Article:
Are You Considered "Disabled" If You Need an Assistive Device?

Social Security and assistive devices.Needing an assistive device does not automatically mean that you will be approved for Social Security benefits. If you have a condition that makes it necessary for you to use an assistive device for dexterity, stability, or mobility, the Social Security Administration will consider that in making its determination of whether you meet their definition of “disabled.”

The Social Security Administration will require that you have a “documented medical need,” meaning that there must be evidence from a medical source that supports your medical need for an assistive for a continuous period of at least 12 months. This does not mean that you must have a specific prescription for the device, but this is frequently helpful in establishing your medical need. This medical evidence must describe any limitation(s) in your upper or lower extremity functioning and the circumstances for which you need to use the assistive device. The Administration will consider both the type of assistive device that you use and the reason you need it in evaluating your claim for disability benefits.

Braces/Orthosis

Orthopedic braces are medical devices that help to align, support, stabilize and protect joints. While providing many benefits, these can restrict your range of motion and make it more difficult for you to perform certain physical movements that are required in some workplaces. The Social Security Administration will need evidence from a medical source documenting your ability to walk, or perform fine and gross movements (see 1.00E4), with the orthosis(es) in place. If you cannot use your orthosis(es), the Administration needs evidence from a medical source documenting the medical basis for your inability to use the device(s).

Crutches

Whether standard or forearm, crutches can be used for both short- and long-term impairments including sprains, fractures, impaired balance, impaired strength or amputation. While improving mobility, these devices can make it difficult for you to use your hands and arms while standing or getting around.

Canes

A single-prong cane or a quad cane can be used to help gait disturbances due to balance issues, impaired strength, or other joint or skeletal problems. Single-prong canes increase the base of support to improve balance. Quad canes assist in both balance and stability, as well as being used to assist in weightbearing. Both types of canes can also be used to assist in a person’s transition from sitting to standing and from standing to sitting. The Administration requires medical evidence in support of your need for a cane, and evidence explaining why you need to use a cane can help support your claim. Using a cane can restrict your ability to use at least one hand and arm while standing or walking, so it is helpful to have medical evidence discussing whether you can still use the other arm or hand when you use one arm for the cane. Finally, the Administration needs evidence from a medical source describing how you walk with the device.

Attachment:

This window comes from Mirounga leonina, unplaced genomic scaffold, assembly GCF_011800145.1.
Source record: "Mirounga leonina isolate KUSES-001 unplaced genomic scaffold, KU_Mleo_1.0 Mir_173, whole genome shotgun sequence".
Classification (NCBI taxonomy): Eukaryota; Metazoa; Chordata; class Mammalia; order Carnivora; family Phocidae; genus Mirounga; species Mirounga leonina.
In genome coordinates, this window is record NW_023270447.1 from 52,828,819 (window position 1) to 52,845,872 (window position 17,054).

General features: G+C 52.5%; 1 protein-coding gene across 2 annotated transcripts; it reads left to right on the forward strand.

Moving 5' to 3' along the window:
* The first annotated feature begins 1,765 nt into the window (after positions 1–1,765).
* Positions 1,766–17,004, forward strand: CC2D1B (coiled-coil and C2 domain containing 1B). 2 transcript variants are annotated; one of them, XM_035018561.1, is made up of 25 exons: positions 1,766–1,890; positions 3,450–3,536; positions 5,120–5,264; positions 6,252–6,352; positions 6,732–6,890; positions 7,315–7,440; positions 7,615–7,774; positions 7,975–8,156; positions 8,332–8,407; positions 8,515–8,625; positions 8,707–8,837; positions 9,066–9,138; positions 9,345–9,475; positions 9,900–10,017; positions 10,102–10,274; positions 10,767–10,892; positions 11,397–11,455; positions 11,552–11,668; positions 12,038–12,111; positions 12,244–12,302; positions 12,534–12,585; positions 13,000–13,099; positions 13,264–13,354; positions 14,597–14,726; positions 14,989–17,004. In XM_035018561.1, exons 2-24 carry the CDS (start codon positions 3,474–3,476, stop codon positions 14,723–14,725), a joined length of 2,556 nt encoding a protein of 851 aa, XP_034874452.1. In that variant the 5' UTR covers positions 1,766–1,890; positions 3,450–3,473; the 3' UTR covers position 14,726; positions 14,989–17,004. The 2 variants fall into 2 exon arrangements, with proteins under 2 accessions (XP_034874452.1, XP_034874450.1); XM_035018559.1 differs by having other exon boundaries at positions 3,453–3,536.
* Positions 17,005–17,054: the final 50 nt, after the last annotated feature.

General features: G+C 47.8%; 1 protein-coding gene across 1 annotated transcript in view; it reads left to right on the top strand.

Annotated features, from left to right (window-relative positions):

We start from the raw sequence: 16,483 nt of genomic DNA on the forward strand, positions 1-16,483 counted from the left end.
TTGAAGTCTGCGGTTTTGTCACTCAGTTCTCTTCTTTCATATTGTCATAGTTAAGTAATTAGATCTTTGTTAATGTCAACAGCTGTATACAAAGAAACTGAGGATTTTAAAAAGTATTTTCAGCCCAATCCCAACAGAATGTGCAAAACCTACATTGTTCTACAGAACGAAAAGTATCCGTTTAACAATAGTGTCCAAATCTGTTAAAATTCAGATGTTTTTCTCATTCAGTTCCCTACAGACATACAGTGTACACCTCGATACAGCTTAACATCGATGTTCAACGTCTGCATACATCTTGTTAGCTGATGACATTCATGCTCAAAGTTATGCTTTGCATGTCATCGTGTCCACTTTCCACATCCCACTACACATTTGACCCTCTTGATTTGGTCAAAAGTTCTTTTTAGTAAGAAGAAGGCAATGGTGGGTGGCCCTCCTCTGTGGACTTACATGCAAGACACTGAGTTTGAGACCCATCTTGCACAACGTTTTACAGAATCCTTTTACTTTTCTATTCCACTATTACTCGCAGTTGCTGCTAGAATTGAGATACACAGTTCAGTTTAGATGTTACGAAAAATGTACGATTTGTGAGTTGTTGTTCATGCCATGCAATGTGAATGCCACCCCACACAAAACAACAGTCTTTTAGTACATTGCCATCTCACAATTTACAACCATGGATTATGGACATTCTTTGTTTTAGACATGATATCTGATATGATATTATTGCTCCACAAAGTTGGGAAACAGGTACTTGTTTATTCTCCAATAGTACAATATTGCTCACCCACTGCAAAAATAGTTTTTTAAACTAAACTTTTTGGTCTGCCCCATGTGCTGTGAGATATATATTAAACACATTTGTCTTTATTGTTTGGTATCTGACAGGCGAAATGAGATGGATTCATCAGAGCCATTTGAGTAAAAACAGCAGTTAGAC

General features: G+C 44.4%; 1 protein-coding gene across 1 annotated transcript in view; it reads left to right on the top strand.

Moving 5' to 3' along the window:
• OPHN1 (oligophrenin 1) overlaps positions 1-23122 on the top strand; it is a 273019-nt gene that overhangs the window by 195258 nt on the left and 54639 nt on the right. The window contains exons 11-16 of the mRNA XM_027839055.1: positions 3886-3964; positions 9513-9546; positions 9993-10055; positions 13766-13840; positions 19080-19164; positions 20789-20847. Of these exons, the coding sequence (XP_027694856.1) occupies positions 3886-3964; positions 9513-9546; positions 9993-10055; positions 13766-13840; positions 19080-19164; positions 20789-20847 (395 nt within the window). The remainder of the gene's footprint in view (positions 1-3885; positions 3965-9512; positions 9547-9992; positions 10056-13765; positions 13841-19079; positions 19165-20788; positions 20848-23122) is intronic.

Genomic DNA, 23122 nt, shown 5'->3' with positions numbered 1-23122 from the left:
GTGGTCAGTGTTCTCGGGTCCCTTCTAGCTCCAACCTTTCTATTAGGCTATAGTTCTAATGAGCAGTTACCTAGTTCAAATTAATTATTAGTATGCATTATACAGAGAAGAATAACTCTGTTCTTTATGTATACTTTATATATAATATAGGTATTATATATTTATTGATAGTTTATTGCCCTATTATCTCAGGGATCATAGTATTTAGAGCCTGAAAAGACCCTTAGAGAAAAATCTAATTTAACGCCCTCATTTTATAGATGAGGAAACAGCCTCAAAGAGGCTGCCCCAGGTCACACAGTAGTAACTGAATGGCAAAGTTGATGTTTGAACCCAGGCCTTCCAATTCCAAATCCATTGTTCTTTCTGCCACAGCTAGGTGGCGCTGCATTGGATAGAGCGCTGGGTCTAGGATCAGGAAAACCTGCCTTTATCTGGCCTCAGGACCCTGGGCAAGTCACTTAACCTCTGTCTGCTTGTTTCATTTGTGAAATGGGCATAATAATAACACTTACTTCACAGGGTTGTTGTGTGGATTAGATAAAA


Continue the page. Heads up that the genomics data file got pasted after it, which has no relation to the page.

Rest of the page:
Walker

Walkers are used to provide a wider base of support for patients who have poor balance and mobility. Some types of rollators and walkers can slow gait speed, but they all require the use of both hands. As with other mobility aids, the Administration will need medical evidence supporting your need for the device and describing your ability to walk with the device.

Rollator

While a rollator can be used similarly to a walker, it can also be used similarly to a wheelchair and the Social Security Administration includes it in its description of wheeled and seated mobility devices (1.00(c)(6)(e).) The Administration will need medical evidence supporting your need for the device, identifying any customizations or modifications to the device. The Administration will also need medical evidence to help it determine whether the use of this device restricts your ability to use one or both hands.

Prosthesis/Artificial Limb

If you are missing part (or all) of a limb, you may be fitted for a prosthesis or prostheses to take the place of the absent body part. Some injuries or conditions will prevent you from being able to use a prosthetic. If that is your case, the Administration will need medical evidence documenting the medical basis for your inability to use a prosthetic. Otherwise, the medical evidence should document your need for the device and your ability to perform fine and gross movements with the prosthesis(es) in place. The Administration needs an evaluation of your ability to walk with the prosthetic in place, but when amputation(s) involve one or both lower extremities (legs), the medical source does not have to evaluate your ability to walk without the prosthetic in place.

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